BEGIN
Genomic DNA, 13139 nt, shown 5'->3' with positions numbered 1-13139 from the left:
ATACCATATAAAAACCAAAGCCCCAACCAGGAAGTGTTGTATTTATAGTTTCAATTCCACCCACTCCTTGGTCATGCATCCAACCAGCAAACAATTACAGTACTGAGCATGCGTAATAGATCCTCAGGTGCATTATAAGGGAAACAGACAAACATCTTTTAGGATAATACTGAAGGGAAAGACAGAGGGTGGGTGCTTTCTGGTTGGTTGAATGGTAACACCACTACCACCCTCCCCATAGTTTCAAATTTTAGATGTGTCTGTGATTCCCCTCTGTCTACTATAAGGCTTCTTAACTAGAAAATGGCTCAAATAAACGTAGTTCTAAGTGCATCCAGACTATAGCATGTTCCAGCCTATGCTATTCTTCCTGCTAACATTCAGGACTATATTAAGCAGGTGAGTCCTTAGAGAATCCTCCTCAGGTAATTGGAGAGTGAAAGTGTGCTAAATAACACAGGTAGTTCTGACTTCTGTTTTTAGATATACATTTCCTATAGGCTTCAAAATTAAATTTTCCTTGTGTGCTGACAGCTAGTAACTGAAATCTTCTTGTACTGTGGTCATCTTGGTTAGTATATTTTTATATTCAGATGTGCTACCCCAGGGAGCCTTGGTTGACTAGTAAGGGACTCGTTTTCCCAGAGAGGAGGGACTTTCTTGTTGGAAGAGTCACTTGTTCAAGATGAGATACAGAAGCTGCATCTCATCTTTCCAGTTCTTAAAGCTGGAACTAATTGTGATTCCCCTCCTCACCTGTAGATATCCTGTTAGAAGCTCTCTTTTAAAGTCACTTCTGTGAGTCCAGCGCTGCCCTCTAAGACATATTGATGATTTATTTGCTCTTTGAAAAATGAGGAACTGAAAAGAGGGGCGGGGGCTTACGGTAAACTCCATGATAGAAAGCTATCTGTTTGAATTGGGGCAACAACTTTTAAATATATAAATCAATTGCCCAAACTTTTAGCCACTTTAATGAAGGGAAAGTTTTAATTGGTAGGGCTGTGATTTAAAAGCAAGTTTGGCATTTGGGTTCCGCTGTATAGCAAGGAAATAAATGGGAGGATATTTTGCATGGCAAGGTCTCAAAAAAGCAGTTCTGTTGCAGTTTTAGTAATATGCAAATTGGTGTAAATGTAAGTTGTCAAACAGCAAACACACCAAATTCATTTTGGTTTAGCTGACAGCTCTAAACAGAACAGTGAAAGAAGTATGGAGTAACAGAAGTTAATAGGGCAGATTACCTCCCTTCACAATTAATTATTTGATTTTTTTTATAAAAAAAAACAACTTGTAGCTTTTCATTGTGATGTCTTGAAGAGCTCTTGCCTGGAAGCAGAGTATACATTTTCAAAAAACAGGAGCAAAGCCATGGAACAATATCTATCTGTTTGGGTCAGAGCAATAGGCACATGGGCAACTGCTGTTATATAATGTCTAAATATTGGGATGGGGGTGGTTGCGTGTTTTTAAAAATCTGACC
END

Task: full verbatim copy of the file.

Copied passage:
Genomic DNA, 13139 nt, shown 5'->3' with positions numbered 1-13139 from the left:
ATACCATATAAAAACCAAAGCCCCAACCAGGAAGTGTTGTATTTATAGTTTCAATTCCACCCACTCCTTGGTCATGCATCCAACCAGCAAACAATTACAGTACTGAGCATGCGTAATAGATCCTCAGGTGCATTATAAGGGAAACAGACAAACATCTTTTAGGATAATACTGAAGGGAAAGACAGAGGGTGGGTGCTTTCTGGTTGGTTGAATGGTAACACCACTACCACCCTCCCCATAGTTTCAAATTTTAGATGTGTCTGTGATTCCCCTCTGTCTACTATAAGGCTTCTTAACTAGAAAATGGCTCAAATAAACGTAGTTCTAAGTGCATCCAGACTATAGCATGTTCCAGCCTATGCTATTCTTCCTGCTAACATTCAGGACTATATTAAGCAGGTGAGTCCTTAGAGAATCCTCCTCAGGTAATTGGAGAGTGAAAGTGTGCTAAATAACACAGGTAGTTCTGACTTCTGTTTTTAGATATACATTTCCTATAGGCTTCAAAATTAAATTTTCCTTGTGTGCTGACAGCTAGTAACTGAAATCTTCTTGTACTGTGGTCATCTTGGTTAGTATATTTTTATATTCAGATGTGCTACCCCAGGGAGCCTTGGTTGACTAGTAAGGGACTCGTTTTCCCAGAGAGGAGGGACTTTCTTGTTGGAAGAGTCACTTGTTCAAGATGAGATACAGAAGCTGCATCTCATCTTTCCAGTTCTTAAAGCTGGAACTAATTGTGATTCCCCTCCTCACCTGTAGATATCCTGTTAGAAGCTCTCTTTTAAAGTCACTTCTGTGAGTCCAGCGCTGCCCTCTAAGACATATTGATGATTTATTTGCTCTTTGAAAAATGAGGAACTGAAAAGAGGGGCGGGGGCTTACGGTAAACTCCATGATAGAAAGCTATCTGTTTGAATTGGGGCAACAACTTTTAAATATATAAATCAATTGCCCAAACTTTTAGCCACTTTAATGAAGGGAAAGTTTTAATTGGTAGGGCTGTGATTTAAAAGCAAGTTTGGCATTTGGGTTCCGCTGTATAGCAAGGAAATAAATGGGAGGATATTTTGCATGGCAAGGTCTCAAAAAAGCAGTTCTGTTGCAGTTTTAGTAATATGCAAATTGGTGTAAATGTAAGTTGTCAAACAGCAAACACACCAAATTCATTTTGGTTTAGCTGACAGCTCTAAACAGAACAGTGAAAGAAGTATGGAGTAACAGAAGTTAATAGGGCAGATTACCTCCCTTCACAATTAATTATTTGATTTTTTTTATAAAAAAAAACAACTTGTAGCTTTTCATTGTGATGTCTTGAAGAGCTCTTGCCTGGAAGCAGAGTATACATTTTCAAAAAACAGGAGCAAAGCCATGGAACAATATCTATCTGTTTGGGTCAGAGCAATAGGCACATGGGCAACTGCTGTTATATAATGTCTAAATATTGGGATGGGGGTGGTTGCGTGTTTTTAAAAATCTGACC